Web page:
Fleet Foxes – Helplessness Blues [Album Review]

by Woody on May 4, 2011

Over my years at SxSW, there have been exactly two bands that I’ve broken into a sprint to see. One of these bands was the Fleet Foxes in ’08 (the other was Local Natives at the San Jose in ’09).  As I entered Emo’s, panting and cramping, I grabbed a beer and water before sitting down in a near empty bar. I proceeded to see the greatness that is Fleet Foxes.

At the end of the set, I approached the stage to talk to Robyn Pecknold. Okay, I approached the stage to beg him to come in for a HearYa Live Session, which he was down with it at the time.  As we concluded our conversation, I told him “You guys are going to huge. Get ready for a crazy ride.” He softly chuckled and said “You think so?”

Releasing a sophomore album after an amazing debut is tricky. Are they going to change their musical direction? Alter their sound?  Experiment to a point where their identity is lost? Fleet Foxes posed no such worry for me.  They are a band comfortable in their skin with an ability to enjoy their rising popularity with good humor and grace.

The album’s title track is one of the best songs of the year. It’s broken into two parts and Robyn Pecknold’s vocals envelope you with warmth and comfort. They exit the bridge at 2:50 and Pecknold’s voice soars above a shimmering electric guitar, sending chills down my spine.

If I had an orchard, I’d work til I’m raw
If I had an orchard, I’d work til I’m sore
You would wait tables and soon run the store
Gold hair in the sunlight, my light in the dawn
If I had an orchard, I’d work til I’m sore
If I had an orchard, I’d work til I’m sore
Someday, I’ll be like the man on the screen

Upon hearing the second single, “Grown Ocean,” I was convinced I should be ready for greatness. And greatness is what I got. Pecknold lists “Into The Mystic” as a major influence for Helplessness Blues. While Helplessness Blues isn’t quite ready to be included in that same category, you can’t help but feel that they aren’t far off. The reflective opening lines on the first track, “Montezuma,” invite you into an album full lush harmonies, orchestration, and production. It’s amazing.

On the SubPop site, Pecknold talks of how the band got to to point of Helplessness Blues. I liked the way he wrapped it up.

It’s called Helplessness Blues for a number of reasons. One, it’s kind of a funny title. Secondly, one of the prevailing themes of the album is the struggle between who you are and who you want to be or who you want to end up, and how sometimes you are the only thing getting in the way of that. That idea shows up in a number of the songs.

I’m sure you didn’t need to read this review to convince you to buy the album or check out the Fleet Foxes. I was just so swept up in this album that I felt I needed to write something. Lucky for me, I’ve got me a blog. Now I just got to work on getting me an apple orchard.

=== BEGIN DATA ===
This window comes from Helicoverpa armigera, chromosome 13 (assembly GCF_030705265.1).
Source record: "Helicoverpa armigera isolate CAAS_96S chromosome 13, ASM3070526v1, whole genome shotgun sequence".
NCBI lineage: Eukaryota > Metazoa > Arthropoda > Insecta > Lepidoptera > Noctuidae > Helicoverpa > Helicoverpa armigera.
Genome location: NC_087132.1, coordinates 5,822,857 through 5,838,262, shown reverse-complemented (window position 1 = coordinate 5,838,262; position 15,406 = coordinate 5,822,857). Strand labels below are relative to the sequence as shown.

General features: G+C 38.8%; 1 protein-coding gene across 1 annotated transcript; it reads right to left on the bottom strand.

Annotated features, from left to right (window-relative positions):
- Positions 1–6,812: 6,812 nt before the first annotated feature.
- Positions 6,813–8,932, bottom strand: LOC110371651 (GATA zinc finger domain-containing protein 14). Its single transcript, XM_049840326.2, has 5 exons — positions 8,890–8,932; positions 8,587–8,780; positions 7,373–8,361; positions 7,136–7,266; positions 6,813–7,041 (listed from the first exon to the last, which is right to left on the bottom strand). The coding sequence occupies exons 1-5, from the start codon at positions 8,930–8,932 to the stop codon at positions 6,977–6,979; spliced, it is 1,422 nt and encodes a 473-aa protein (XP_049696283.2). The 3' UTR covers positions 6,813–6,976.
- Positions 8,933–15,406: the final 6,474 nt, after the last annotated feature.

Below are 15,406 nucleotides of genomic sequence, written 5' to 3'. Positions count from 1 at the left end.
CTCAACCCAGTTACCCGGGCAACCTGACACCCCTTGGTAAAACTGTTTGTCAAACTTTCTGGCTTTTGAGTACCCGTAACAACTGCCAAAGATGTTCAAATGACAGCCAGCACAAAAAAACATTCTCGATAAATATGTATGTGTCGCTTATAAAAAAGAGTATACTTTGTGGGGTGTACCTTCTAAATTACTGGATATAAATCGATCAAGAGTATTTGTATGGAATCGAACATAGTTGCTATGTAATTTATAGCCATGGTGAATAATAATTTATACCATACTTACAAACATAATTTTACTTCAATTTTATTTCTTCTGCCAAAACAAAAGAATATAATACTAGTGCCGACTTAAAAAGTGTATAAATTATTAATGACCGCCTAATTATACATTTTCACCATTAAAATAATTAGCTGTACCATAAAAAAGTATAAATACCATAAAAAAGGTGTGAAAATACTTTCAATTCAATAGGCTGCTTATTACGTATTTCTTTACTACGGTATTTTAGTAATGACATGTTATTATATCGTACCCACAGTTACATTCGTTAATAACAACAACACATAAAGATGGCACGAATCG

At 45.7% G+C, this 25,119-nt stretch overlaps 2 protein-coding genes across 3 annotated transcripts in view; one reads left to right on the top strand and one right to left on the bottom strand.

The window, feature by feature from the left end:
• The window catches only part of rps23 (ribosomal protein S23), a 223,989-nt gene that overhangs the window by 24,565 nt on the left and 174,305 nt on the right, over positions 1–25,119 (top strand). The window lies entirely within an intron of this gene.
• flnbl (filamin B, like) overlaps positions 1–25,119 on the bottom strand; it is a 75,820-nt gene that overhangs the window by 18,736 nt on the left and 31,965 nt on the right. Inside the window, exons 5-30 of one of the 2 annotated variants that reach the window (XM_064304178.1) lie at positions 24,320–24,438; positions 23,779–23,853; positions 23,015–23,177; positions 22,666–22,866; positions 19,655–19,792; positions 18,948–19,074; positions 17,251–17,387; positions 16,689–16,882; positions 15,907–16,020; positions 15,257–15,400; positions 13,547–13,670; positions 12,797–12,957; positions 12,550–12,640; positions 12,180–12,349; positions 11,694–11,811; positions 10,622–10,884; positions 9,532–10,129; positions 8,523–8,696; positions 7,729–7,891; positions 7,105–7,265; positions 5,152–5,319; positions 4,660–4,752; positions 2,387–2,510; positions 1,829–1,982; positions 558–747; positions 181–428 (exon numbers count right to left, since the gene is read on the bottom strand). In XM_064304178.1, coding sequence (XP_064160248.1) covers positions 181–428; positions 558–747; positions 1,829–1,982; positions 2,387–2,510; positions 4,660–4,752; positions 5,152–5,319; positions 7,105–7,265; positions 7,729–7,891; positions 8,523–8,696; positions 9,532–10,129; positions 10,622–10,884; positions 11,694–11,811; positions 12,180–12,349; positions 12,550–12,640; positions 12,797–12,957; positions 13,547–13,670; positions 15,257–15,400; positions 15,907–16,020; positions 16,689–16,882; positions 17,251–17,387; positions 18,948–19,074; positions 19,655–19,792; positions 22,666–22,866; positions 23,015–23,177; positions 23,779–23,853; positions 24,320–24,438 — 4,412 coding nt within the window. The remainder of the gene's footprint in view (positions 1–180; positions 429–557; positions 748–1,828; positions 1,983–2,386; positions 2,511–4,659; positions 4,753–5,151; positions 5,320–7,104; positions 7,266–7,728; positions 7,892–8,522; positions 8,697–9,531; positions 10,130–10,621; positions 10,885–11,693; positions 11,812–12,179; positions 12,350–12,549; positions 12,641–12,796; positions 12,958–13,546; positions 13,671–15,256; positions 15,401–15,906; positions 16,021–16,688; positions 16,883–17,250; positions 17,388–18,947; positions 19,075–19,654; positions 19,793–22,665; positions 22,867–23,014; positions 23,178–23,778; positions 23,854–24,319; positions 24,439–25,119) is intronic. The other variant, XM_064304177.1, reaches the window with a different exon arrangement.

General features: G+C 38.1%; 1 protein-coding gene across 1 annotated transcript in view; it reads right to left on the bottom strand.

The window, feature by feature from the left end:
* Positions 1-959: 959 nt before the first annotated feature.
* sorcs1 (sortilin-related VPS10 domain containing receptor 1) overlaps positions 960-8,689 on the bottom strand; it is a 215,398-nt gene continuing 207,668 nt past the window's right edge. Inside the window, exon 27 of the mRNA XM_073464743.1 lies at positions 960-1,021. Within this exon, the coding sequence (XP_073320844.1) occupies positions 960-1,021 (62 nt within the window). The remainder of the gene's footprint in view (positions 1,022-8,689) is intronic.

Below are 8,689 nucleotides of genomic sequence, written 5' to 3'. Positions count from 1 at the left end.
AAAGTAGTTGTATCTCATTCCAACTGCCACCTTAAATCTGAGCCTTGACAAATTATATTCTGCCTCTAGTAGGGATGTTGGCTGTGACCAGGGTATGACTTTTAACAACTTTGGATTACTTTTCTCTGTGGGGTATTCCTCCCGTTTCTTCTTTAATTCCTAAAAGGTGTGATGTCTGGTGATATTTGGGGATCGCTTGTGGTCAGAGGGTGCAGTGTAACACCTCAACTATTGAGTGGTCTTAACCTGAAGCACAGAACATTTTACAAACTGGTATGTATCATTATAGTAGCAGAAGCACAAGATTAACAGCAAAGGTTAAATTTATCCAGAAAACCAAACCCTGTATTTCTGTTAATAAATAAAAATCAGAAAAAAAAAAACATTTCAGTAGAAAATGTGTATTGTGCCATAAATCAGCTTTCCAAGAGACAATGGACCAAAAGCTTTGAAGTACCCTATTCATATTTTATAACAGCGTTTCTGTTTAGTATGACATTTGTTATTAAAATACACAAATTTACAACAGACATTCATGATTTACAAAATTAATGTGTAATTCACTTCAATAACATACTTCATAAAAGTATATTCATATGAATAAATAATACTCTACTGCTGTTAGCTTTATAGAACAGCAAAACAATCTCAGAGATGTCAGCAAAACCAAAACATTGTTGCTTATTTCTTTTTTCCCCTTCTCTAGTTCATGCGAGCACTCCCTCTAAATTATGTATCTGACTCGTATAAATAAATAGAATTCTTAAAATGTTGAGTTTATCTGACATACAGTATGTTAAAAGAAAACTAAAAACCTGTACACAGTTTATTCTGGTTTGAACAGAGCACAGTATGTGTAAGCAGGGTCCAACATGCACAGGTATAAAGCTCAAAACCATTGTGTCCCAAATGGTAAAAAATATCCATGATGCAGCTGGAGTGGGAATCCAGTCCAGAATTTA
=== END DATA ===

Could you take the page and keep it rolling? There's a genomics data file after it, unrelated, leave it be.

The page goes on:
Fleet Foxes – Helplessness Blues

Fleet Foxes – Grown Ocean

Video: Fleet Foxes – Grown Ocean


{ 5 comments… read them below or add one }

Shirk May 4, 2011 at 10:42 pm
indiemusicmagazines May 5, 2011 at 1:58 am

nice review there

Nick Fryer May 6, 2011 at 10:18 am


Excelent review and thanks for posting up some samples of the record! I like the passage you higlighted, but I was struck by the opening stanzas:

“I was raised up believing
I was somehow unique
Like a snowflake distinct among snowflakes
Unique in each way you can see

“And now after some thinking
I’d say I’d rather be
A functioning cog in some great machinery
Serving something beyond me”

This is not a sentiment often expressed in popular music, indie or otherwise. How old is Pecknold? I wonder if this perspective is a generational thing- a post-Bush, post-red state vs. blue state desire to come together perhaps? A backlash against the everybody-gets-a-trophy-for-simply-showing-up era? Simply a matter of budding maturity? Either way, these lyrics grabbed me like few have recently. Cheers, Nick

Hayden Davenport May 14, 2011 at 1:55 am

Nice review to read. Unfortunately Fleet Foxes never really touched my heart in the way that they have touched many other people. I can’t deny that they are good musicians and songwriters. That much is clear.

I guess I am just more into classically influenced independent music than strongly folk influenced music. After giving this review a look over, and getting recommendations from friends, perhaps I should give the album a listen or two to see if I can be swayed. Fleet Foxes are really praised for their music, I think it would only be fair to give the sophomore album a try.

Also, I have a blog as well, where I share the music I am into, and I also aim to gain at least a very little bit of exposure for new artists worth listening to. theindieartist.blogger.com

Blues Caffe August 2, 2011 at 9:22 am

I agree with the poster above. Although I think I have given them more of a chance. There are many people that absolutely love the Fleet Foxes, while there are many others that despise of them.

I don’t despise of them. But I don’t think they are the “greatest thing on earth”. BUT, I do think this is a solid album and it’s probably good enough to own. But doesn’t it sound like the singer is starting to age some?

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